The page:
Megan: Thanks so much for making the time for this interview, I really appreciate it. Can you tell me a little about yourself and your background and why you wanted this position at the Pride Centre?
Rene: I am one of those students who came from an isolated, small community. I was the token gay kid; I was basically one of the only people who was out as a kid… just me standing up like that had a ripple effect after I left. The kids behind me saw what I was doing, saw that they could be out and happy and successful. Now there’s a GSA developing, a bunch of pride stuff happening… but not everyone who comes from a small community like that has a positive experience. So there are a lot of intersectional issues involved when students come to the university and encounter queer culture and identity issues at the same time. My life experience has positioned me to help them work through their identities and answer their questions.
Megan: What are some of the challenges trans and non-binary students face, on campus or elsewhere?
Rene: Safety is always a concern. Trans people are subject to some of the highest rates of violence of any demographic, especially once you layer in other intersectional identities like race—so Black, Indigenous, or People of Colour (BIPOC) trans folks will face even higher rates of discrimination and gender-based violence. (Link to video: What is Gender-Based Violence)
Bathrooms are a major issue—this is a basic human function, but without gender-neutral bathrooms, it can be a struggle for non-binary folks to find somewhere safe to go. USask has some great gender-neutral bathrooms in newer buildings, but I have done campus tours where you have to run across campus trying to find a gender-neutral bathroom and that is less than ideal. Sometimes there are gender-neutral bathrooms that require a key, so that’s an added barrier to access, too.
Megan: Let’s talk about language, and how the use of preferred pronouns is such a contentious issue in higher education and other spaces.
Rene: Absolutely. But I do need to clarify that the term 'preferred' is not the best way of phrasing that, because it’s not a matter of preference—it’s a matter of fact. For example, your pronouns are she/her, and your name is Megan. That isn’t what you prefer, it’s who you are. You wouldn’t want to be called Kevin or referred to as he/him. So it’s a matter of respecting someone to simply use the name and pronouns they give you.
Megan: I’m so sorry! I didn’t realize the implication of using the word preferred but now that you’ve explained it that way it makes perfect sense.
Rene: It’s OK! I’m learning too, all the time. The whole trans and non-binary identity concept is very new, and it’s evolving all the time. People are safer and freer to explore the concept of gender and identity in public now, and so the language used to describe and convey the experience is changing rapidly. The important thing is being honest and vulnerable about your desire to learn and share with the queer community; that goes a long way.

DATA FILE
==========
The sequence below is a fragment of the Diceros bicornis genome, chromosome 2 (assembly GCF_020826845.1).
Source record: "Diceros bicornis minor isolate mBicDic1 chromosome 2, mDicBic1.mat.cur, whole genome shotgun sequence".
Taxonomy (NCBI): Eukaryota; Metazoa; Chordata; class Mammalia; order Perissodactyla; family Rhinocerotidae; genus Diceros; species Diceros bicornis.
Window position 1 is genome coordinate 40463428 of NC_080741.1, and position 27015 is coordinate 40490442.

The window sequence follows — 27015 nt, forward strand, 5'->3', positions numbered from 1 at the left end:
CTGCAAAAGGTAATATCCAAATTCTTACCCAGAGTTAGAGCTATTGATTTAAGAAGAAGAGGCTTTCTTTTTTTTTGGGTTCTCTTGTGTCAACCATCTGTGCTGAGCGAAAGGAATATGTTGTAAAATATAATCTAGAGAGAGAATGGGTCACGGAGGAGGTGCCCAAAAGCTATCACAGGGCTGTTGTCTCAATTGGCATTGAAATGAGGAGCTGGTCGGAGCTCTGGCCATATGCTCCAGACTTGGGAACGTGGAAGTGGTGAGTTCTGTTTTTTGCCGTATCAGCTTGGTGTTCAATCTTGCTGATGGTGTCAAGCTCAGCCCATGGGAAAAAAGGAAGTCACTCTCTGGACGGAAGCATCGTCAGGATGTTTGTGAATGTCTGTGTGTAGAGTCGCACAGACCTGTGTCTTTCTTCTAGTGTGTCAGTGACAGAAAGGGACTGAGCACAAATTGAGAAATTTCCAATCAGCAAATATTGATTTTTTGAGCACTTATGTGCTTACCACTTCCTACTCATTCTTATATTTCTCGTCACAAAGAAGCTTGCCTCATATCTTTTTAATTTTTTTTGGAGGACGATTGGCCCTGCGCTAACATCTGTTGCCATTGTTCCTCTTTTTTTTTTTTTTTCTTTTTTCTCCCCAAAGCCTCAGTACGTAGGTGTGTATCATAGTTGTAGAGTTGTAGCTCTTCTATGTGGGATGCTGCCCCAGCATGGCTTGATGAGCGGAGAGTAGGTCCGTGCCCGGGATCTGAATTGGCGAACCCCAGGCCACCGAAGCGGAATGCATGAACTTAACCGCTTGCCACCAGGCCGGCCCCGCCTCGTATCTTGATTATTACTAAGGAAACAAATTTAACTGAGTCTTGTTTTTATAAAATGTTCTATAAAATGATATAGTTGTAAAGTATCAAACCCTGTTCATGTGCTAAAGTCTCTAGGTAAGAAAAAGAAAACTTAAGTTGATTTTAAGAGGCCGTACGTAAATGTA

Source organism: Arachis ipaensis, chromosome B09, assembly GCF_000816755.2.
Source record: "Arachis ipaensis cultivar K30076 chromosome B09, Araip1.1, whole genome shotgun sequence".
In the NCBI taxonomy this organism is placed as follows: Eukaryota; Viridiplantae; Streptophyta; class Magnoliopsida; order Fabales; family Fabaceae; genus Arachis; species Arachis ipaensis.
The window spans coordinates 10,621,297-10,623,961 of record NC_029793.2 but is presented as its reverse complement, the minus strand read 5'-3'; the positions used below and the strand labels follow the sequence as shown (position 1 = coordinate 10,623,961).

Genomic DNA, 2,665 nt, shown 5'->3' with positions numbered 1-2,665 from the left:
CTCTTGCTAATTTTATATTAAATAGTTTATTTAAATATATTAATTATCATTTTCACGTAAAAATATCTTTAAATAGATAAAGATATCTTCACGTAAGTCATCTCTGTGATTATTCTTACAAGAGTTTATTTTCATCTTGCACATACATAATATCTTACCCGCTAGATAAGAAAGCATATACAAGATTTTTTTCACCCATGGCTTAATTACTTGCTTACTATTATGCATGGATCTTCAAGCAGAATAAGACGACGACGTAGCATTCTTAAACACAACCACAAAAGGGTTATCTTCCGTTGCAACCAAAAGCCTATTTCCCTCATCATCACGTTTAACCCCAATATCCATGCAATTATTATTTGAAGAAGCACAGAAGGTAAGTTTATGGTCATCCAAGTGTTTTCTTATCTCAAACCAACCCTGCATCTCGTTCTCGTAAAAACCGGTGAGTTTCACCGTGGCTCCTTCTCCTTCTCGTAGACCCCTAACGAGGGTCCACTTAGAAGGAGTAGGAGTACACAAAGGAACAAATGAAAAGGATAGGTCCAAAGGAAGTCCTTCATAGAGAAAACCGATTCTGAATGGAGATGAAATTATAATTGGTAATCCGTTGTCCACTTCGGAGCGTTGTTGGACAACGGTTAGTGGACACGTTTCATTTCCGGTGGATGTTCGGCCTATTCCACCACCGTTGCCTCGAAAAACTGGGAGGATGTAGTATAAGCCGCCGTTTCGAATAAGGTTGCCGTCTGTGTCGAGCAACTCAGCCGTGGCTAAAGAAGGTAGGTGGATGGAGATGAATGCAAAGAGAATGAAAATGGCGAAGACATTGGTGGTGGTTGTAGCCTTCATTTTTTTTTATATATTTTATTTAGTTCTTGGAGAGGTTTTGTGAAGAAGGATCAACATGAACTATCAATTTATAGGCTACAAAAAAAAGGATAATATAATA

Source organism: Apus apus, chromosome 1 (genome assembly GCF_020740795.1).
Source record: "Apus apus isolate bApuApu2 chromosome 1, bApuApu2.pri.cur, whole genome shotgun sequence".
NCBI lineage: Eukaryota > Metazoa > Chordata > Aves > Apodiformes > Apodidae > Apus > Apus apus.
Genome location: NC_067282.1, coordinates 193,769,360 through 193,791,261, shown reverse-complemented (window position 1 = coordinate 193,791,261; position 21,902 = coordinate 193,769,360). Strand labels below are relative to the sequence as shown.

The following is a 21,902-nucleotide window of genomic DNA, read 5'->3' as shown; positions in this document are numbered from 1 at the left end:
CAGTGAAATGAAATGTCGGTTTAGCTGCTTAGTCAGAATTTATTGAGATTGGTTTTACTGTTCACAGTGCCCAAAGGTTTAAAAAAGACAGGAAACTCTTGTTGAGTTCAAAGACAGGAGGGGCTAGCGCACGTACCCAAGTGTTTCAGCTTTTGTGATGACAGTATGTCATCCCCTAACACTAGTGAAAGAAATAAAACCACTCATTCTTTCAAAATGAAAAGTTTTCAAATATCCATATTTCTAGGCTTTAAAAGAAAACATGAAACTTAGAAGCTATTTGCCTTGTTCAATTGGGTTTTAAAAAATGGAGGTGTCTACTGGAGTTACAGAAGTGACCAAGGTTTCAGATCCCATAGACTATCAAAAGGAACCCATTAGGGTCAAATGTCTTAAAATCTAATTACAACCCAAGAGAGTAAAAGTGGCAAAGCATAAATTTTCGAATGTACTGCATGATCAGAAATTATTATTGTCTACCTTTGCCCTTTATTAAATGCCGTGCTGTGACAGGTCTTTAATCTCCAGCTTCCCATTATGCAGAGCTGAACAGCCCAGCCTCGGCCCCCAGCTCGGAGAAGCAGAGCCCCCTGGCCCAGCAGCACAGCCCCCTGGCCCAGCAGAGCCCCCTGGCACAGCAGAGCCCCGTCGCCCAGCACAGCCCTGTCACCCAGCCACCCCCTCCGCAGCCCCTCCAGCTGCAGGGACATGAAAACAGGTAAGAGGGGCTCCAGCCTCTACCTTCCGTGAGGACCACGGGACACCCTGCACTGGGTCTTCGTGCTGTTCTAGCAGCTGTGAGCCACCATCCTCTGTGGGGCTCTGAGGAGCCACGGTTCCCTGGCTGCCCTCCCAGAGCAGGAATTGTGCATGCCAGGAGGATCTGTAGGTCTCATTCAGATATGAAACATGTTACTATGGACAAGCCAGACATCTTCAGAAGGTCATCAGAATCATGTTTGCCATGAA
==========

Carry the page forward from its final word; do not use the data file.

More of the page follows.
Megan: Let’s talk a bit more about language and the student experience for LGBTQ2S folks on campus. What are some important things for faculty and staff to consider?
Rene: Gendered structures are pervasive in most institutions, and Campus is not immune. Outdated terminology and phrasing are common in older textbooks and course materials, especially if a professor has taken it upon themselves to write their own materials but not kept them updated—an example of this would be say, the use of the word hermaphrodite, which was used in the past but has been replaced with the word intersex.
Another issue is when gender identity or LGBTQ2S issues are used for academic debate. Imagine being a queer student listening to their class debate whether they should be entitled to the same human rights afforded to their cis-hetero classmates.
These kinds of things are so hurtful on so many levels—not only to queer students but for those students who have no prior experience with trans and non-binary people. They will learn, from their professor who is a trusted source, the outdated language and schools of thought and that will be how they form their basis of knowledge on the subject. It’s not only hurtful, it’s dangerous.
Megan: Does the Pride Centre offer resources to help with these kinds of issues?
Rene: We do! And I find that most faculty members are happy to make changes. Some are more stuck in their ways, and that can involve a more intense conversation. But overall, my experience in this area has been positive. We have a few training options—they’re currently on hold because of COVID-19, but we will open those back up when everyone returns to Campus. And of course, faculty and staff can email the Pride Centre at any time to get their questions answered or get help with appropriate resources.
Megan: Thank you so much for your time, Rene. Is there anything else you’d like to add that we haven’t covered here today?
Rene: We have found that trans people have started to come out more; there are more people finding each other in the queer community, realizing there are more of us out there than we’d ever thought, and all of a sudden, the populations are increasing in number. This doesn’t mean that there is something in the water—it means that people feel safe enough to come out, are not fearful of abuse or shame.
Generation Alpha is supposed to be the most gender-diverse population coming up. I can’t wait to see how they take on the world. Gen Z is trying to make some big changes, and the future is looking really bright. It’s still going to be a lot of hard work, with people like Trump trying to destroy everything we are building. But love conquers all, and we are pushing that agenda.
Resources for USask, Saskatoon, and Saskatchewan: